Liam Pitchford, from Brimington, Chesterfield, reflects on his Rio Olympics.
“It was amazing to be part of the best ever Team GB performance in Rio and to deliver the best table tennis results we’ve had.
We reached the quarter-finals by beating France 3-2 – every match went to five sets and we saved four match points – I saved one and Sam Walker saved three.
It proved that no matter what the score, we just kept fighting and tried to find a way.
It was pretty long and tiring but the atmosphere was amazing and my whole family stayed up to watch back home even though it finished at 3.30am in the UK!
Then we played China in the quarter-finals and even though we lost 3-0 we won a set in every match. Paul Drinkhall and I were both 1-0 up against our opponents and we had them worried at a few points in the match.
We just went in like any other match – there’s no point going in scared of them because then you’ve got no chance.
They’re probably used to people going out there thinking ‘it’s China, we’ve already lost’, but we went with a different attitude and that showed.
I had a good chance at 1-1 and 9-7 against Ma Long but he’s the Olympic champion, world champion and hasn’t lost for 30 matches and he came back to win. I’m disappointed to lose but pleased with our form.
In the singles, I was a bit disappointed with the draw because I ended up playing the No 7 seed Youngsik Jeoung from Korea in the last 32, but it is what it is and you can’t do anything about it.
I had a good first round win against Kenjaev, though I hadn’t seen him play before and he surprised me a bit.
I thought I played quite well against Youngsik, there’s not much more that I could have done. He had an answer to everything I tried. Maybe if I’d taken the third set when I came from 10-5 down to lead 11-10, it might have been different because I’d have been 2-1 up, but it’s something to work on.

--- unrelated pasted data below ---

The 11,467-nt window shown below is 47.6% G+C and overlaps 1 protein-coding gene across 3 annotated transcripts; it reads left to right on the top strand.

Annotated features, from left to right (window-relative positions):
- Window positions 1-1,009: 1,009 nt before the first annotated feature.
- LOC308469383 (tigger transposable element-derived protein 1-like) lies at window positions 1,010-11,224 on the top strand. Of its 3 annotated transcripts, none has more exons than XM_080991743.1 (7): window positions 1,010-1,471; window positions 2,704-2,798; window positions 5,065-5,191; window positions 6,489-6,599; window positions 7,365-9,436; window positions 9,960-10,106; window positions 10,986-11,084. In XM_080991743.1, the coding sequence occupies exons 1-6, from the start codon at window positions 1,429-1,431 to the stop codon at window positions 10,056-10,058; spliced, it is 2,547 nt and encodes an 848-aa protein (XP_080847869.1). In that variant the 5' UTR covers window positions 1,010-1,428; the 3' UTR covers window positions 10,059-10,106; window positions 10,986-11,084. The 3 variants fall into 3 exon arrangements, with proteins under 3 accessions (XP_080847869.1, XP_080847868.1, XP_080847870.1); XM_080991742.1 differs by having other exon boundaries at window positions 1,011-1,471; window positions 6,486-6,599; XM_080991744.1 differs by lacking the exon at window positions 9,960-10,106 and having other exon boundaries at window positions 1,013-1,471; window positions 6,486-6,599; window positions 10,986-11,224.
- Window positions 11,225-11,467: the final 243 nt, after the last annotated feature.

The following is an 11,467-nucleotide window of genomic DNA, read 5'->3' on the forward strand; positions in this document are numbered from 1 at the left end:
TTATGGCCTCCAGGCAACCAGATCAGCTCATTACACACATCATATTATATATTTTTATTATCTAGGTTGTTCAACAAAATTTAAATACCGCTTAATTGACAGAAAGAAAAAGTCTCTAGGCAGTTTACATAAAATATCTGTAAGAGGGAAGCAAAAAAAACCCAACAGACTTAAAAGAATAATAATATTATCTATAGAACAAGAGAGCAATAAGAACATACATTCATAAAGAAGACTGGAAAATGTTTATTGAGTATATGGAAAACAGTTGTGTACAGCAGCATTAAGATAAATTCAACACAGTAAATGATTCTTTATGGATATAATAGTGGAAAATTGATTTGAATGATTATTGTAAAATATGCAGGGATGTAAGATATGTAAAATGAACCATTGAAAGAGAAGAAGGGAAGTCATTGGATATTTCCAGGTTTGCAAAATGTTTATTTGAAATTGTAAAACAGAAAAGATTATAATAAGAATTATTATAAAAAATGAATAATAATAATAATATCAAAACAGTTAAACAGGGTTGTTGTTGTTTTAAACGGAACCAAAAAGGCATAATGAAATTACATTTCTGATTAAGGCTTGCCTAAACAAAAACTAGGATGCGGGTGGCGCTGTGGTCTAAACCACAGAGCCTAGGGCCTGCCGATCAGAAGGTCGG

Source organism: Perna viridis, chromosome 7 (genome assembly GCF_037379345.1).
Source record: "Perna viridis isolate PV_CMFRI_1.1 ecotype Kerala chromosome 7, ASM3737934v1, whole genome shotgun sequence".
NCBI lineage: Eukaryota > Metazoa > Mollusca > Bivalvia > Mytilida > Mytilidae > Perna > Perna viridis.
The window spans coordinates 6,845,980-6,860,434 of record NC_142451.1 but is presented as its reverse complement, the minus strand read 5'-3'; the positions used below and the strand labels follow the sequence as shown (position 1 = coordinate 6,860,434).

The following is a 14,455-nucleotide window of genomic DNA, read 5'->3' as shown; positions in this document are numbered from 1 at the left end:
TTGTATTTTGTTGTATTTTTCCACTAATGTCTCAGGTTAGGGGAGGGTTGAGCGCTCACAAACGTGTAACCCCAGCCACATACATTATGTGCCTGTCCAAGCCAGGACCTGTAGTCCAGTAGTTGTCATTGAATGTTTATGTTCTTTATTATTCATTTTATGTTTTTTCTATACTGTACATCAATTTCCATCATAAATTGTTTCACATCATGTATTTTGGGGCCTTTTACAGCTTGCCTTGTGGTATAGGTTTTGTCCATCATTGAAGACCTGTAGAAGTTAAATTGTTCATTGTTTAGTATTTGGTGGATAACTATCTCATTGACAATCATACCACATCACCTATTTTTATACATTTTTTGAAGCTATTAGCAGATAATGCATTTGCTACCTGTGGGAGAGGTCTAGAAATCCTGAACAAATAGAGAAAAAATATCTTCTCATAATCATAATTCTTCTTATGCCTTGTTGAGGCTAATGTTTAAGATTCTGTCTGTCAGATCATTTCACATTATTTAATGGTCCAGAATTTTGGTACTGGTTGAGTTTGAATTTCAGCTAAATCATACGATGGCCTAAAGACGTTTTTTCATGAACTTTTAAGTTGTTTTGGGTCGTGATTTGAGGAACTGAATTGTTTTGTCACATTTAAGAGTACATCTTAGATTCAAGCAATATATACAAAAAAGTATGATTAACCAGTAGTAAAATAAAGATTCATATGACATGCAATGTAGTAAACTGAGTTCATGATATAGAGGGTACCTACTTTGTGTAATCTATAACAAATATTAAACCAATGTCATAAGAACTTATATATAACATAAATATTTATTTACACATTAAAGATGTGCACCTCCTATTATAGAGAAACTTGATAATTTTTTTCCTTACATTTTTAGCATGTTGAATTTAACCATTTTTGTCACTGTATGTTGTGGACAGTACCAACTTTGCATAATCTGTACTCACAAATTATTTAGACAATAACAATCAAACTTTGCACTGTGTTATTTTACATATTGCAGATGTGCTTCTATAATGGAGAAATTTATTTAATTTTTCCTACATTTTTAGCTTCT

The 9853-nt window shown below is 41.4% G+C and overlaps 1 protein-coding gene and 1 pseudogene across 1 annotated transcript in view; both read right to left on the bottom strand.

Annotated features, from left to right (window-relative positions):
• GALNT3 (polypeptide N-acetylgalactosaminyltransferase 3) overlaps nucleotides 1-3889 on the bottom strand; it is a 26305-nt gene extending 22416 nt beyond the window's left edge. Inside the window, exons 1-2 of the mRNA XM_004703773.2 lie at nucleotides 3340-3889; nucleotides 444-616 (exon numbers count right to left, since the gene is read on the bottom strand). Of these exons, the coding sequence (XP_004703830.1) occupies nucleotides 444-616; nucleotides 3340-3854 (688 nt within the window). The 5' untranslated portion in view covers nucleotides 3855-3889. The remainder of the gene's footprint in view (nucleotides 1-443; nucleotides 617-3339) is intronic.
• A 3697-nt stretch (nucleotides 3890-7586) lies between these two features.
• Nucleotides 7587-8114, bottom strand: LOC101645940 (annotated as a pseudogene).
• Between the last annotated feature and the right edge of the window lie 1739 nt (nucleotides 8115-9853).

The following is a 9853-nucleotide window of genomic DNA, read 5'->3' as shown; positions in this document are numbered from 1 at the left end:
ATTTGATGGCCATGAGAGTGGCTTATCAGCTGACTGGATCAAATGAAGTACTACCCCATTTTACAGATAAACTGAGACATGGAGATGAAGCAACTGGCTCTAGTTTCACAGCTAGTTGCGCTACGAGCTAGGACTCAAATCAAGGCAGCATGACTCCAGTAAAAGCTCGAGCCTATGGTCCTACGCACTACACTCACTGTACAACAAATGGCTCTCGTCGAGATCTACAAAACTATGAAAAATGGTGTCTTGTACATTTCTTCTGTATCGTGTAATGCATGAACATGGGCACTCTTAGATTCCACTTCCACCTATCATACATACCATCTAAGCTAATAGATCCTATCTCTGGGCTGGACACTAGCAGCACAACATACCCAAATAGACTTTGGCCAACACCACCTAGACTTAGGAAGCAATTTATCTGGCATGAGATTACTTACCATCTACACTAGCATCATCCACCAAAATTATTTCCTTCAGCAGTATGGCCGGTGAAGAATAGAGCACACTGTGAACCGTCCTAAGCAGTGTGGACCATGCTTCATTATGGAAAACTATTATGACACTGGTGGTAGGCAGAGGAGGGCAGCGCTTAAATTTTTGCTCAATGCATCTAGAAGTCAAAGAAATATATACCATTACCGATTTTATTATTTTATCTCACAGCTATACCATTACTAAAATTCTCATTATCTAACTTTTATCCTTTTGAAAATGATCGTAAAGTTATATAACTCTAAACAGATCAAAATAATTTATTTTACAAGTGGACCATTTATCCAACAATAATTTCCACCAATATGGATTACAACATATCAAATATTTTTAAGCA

It was great being in the athletes’ village and part of Team GB as a whole. I had a bit of a chat with Andy Murray in the physio room and he was friendly and interested in how we were doing. I think there’s a lot more respect for table tennis in the other sports after what we’ve done this year.
Performing so well in Rio has made all of us in the squad even more determined to improve and do better in the future.
You don’t want to think too far ahead but hopefully in Tokyo we’ll be four years older and better.
And at the Gold Coast for the Commonwealth Games in two years, we’ve got to be taking golds in some of the events, especially the team – we want to be taking that gold after getting silver last time.
We’ll probably be the favourites if we keep improving, even though Singapore will be strong and India will be strong. We believe we can win it. I got the singles bronze last time in Glasgow and I’d like to do better than that next time.
First, it’s back to the new season. I’m taking a bit of a break and my first match in the French league is on September 6.
The French league’s got a lot of good players, so there are going to be good matches.
After playing in Germany for three years, it’s something new and hopefully it will be good for me.
Finally, I’d like to thank everyone who sent us messages of support and congratulations in Rio – it really meant a lot and helped to keep us all motivated to perform to our best.”